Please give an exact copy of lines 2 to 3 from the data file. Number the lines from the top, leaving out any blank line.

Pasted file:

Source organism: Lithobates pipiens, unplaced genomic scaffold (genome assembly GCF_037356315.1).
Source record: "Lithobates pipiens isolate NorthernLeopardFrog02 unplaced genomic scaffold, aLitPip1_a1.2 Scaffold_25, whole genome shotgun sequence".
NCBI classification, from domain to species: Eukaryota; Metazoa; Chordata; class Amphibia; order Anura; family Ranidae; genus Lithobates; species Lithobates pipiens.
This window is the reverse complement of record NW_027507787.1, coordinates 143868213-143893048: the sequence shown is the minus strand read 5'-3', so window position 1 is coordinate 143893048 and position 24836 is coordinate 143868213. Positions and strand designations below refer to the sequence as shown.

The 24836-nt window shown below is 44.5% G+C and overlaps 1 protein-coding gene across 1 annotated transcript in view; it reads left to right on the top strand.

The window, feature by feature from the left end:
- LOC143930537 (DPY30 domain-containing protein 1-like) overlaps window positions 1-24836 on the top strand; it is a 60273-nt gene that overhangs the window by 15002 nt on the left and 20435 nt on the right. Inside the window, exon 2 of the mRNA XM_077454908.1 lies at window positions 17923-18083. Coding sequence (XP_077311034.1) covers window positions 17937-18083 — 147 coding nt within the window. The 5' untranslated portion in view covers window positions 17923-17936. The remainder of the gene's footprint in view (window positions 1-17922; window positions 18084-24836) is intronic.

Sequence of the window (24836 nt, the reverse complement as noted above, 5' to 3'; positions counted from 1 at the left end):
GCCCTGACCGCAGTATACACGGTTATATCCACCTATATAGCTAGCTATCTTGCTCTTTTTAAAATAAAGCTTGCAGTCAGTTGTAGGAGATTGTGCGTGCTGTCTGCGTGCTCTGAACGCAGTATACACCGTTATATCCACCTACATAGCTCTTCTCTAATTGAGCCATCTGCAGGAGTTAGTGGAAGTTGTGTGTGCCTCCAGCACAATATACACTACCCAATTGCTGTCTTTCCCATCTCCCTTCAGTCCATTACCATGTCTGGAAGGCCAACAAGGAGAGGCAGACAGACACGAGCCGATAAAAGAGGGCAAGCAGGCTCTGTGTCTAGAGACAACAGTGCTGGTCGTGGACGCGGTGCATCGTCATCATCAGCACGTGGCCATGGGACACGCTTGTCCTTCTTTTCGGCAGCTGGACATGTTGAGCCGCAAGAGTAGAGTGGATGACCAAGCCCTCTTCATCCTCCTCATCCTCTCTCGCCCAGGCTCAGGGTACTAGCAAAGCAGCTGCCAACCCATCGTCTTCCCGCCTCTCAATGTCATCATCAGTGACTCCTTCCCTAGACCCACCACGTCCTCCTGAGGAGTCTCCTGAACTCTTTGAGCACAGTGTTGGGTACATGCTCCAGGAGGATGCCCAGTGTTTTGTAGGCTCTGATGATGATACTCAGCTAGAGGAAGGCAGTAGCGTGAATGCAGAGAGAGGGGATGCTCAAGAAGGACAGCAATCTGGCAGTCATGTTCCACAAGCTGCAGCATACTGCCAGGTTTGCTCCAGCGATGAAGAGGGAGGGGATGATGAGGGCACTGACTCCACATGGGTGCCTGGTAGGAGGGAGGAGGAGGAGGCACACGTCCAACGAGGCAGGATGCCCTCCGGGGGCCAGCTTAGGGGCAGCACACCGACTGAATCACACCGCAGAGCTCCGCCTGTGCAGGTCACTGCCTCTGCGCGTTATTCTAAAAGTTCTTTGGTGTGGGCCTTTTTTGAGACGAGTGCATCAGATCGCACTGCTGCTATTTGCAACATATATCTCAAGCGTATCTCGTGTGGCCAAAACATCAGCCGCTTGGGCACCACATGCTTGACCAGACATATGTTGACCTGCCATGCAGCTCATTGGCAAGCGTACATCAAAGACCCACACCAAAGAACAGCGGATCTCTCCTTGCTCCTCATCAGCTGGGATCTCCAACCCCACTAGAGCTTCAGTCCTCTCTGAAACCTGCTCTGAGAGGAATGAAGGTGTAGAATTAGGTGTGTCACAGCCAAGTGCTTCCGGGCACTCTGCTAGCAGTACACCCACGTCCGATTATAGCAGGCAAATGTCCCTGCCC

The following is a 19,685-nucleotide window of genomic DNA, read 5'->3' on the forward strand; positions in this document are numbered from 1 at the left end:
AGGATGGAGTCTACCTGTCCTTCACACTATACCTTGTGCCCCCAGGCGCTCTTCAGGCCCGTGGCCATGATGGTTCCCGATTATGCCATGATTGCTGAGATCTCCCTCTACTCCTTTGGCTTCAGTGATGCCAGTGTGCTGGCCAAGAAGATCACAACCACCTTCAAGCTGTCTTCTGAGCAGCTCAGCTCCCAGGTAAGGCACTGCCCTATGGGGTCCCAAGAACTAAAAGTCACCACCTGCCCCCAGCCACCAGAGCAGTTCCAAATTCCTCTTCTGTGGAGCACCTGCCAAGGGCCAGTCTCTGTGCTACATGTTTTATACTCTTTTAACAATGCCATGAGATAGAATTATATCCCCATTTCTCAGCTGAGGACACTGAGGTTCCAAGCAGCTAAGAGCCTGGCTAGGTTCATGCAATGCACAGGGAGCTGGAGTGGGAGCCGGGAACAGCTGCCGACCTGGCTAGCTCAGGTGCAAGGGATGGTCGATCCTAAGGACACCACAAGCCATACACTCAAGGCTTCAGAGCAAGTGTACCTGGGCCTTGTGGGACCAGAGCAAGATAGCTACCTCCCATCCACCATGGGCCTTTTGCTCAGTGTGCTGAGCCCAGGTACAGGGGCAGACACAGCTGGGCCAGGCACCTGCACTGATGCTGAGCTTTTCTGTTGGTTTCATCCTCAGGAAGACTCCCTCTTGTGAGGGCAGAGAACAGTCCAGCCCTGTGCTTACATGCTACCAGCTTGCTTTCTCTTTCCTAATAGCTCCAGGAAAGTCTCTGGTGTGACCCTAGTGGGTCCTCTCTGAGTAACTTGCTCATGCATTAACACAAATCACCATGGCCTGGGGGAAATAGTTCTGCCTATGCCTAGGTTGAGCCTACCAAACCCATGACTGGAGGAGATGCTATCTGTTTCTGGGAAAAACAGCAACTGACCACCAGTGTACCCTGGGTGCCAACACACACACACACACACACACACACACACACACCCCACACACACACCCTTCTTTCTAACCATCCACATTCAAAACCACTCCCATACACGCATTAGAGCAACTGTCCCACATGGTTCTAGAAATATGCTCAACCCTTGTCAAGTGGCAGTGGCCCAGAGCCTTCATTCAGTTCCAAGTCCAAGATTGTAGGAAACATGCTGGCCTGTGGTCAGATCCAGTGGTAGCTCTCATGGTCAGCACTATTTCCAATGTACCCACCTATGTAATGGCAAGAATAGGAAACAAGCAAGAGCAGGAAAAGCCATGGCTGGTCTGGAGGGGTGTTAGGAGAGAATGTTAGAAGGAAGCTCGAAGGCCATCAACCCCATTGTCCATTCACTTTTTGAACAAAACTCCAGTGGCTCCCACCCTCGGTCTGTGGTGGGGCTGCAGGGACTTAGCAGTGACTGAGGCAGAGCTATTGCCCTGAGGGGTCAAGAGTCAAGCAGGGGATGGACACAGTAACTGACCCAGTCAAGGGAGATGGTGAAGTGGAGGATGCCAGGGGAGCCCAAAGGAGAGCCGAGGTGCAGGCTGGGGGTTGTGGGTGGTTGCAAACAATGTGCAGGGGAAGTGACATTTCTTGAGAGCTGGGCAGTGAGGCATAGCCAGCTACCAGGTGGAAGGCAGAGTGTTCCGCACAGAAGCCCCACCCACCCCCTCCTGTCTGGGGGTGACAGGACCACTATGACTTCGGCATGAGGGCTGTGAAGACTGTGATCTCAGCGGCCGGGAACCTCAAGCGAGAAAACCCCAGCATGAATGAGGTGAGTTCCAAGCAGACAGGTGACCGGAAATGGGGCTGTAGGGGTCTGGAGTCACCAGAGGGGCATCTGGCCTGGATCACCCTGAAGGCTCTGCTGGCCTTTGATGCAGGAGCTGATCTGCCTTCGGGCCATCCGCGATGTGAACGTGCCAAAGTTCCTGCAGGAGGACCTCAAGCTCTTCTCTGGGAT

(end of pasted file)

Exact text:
Source record: "Lithobates pipiens isolate NorthernLeopardFrog02 unplaced genomic scaffold, aLitPip1_a1.2 Scaffold_25, whole genome shotgun sequence".
NCBI classification, from domain to species: Eukaryota; Metazoa; Chordata; class Amphibia; order Anura; family Ranidae; genus Lithobates; species Lithobates pipiens.